Disaster Economics: Part 1

pitchfork

The more useless the corporate news media becomes, the more essential it is to find good, informative podcasts.

Today, I listened to a podcast from Pitchfork Economics called “Disaster Economics.”  It’s worth 100 hours of listening to the gossip of Nicolle Wallace, the geek coronavirus obsession of Rachael Maddow, or the endless inspirational anecdotes of CNN.

Pitchfork Economics Podcast

Discussion notes:

The hope is that this crisis will force a reexamination of forty years of neoliberal policies.  Republicans and libertarians have fought for years to make government small enough to (as Grover Norquist once said) strangle in a bathtub.  Well, now that’s what we’ve got, and it’s ill equipped to respond to the coronavirus pandemic.

Even knowing that this type of pandemic was possible, the government scaled down and down government agencies like the CDC and failed to adequately prepare for a crisis.  Trump eliminated pandemic planning units of the government and trivialized the problem even when he was repeatedly warned about it.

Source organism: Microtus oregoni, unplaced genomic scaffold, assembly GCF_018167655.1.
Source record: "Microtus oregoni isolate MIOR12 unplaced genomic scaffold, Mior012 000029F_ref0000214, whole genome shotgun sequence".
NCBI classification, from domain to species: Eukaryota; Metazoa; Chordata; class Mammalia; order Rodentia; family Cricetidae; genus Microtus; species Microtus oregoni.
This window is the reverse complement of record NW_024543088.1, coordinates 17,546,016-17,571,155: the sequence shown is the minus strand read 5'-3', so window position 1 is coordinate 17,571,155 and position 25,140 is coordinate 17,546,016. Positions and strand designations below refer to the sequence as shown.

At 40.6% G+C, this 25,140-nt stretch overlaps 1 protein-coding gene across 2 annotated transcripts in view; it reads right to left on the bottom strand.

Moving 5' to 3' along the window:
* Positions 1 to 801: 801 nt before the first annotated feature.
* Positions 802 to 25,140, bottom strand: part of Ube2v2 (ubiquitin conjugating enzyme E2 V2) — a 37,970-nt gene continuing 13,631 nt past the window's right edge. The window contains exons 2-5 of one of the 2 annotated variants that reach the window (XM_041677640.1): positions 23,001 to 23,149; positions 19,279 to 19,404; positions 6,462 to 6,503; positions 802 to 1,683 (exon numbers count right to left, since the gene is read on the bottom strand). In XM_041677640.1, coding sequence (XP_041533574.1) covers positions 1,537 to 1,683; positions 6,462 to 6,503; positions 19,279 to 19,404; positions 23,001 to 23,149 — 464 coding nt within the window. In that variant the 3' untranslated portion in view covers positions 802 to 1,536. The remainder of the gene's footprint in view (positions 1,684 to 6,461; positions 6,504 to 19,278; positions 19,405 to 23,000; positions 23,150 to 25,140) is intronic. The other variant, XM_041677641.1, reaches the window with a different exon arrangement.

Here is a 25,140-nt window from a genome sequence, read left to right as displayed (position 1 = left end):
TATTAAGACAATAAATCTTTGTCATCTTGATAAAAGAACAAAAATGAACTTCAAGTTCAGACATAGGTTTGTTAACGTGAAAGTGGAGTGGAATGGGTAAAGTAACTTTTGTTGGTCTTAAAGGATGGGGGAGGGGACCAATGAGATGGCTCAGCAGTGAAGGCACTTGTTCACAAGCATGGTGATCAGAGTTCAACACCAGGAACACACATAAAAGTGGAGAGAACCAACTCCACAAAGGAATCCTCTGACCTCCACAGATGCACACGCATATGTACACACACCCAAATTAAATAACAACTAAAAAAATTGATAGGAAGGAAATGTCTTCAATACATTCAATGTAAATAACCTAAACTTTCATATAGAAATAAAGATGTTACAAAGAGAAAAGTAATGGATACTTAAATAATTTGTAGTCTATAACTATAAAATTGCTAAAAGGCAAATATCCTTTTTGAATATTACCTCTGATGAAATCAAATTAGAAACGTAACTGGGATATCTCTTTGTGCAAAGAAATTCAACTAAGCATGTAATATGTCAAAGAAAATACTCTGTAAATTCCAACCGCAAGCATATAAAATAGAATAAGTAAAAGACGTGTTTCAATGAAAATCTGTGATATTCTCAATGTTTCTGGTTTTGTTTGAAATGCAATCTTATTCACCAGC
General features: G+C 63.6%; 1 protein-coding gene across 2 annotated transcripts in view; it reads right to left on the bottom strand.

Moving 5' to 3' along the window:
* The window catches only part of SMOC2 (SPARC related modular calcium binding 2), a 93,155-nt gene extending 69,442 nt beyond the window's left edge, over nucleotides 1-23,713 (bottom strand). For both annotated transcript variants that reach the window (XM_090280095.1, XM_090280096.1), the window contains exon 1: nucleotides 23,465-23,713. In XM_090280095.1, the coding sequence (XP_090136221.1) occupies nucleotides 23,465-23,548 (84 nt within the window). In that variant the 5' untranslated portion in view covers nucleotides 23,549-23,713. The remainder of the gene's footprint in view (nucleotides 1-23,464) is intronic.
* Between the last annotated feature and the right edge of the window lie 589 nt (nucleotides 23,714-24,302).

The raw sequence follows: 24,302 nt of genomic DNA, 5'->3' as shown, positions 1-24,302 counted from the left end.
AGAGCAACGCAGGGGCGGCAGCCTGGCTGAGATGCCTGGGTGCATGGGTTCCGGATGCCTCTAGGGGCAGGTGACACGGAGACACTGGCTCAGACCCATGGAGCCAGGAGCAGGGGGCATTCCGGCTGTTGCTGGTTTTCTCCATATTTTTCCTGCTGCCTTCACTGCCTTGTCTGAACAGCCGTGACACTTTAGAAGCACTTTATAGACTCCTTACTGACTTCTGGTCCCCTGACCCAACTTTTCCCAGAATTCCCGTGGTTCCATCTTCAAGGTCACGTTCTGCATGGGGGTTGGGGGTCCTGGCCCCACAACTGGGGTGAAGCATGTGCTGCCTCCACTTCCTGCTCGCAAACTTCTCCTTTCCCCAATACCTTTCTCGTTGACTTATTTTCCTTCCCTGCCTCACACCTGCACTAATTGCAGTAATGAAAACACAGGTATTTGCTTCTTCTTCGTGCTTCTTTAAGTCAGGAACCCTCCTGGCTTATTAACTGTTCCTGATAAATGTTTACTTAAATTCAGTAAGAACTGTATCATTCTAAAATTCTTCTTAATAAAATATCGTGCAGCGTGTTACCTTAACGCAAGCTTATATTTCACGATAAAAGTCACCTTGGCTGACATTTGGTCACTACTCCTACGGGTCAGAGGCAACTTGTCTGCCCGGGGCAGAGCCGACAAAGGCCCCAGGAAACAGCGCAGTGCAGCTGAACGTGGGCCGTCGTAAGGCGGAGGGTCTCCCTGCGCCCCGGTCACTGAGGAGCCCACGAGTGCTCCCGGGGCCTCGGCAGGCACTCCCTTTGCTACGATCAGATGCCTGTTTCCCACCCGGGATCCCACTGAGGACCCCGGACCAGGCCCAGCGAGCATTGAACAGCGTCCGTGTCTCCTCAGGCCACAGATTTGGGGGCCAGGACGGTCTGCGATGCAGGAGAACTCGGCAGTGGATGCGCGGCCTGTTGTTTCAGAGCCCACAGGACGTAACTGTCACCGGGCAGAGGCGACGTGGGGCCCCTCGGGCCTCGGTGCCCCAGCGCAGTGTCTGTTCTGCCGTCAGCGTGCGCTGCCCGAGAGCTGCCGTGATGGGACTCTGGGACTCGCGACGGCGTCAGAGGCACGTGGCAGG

Neoliberal policies have led to a situation where, for example, this country has the lowest per capita percentage of hospital beds in the advanced industrialized world.  The massive hospital consolidation which has been allowed to occur, may have made running particular hospitals more “efficient.”  Hospitals, for example, make more money when they have 70% to 80% of their hospital beds full all the time.  And, this makes private equity guys happy, but when there is a crisis, the country is not prepared.

We must use this crisis to make regular people more empowered.  For 40 years, capitalists have used disasters to disempower people.  We must use them to seize back the power we have to determine our own futures.

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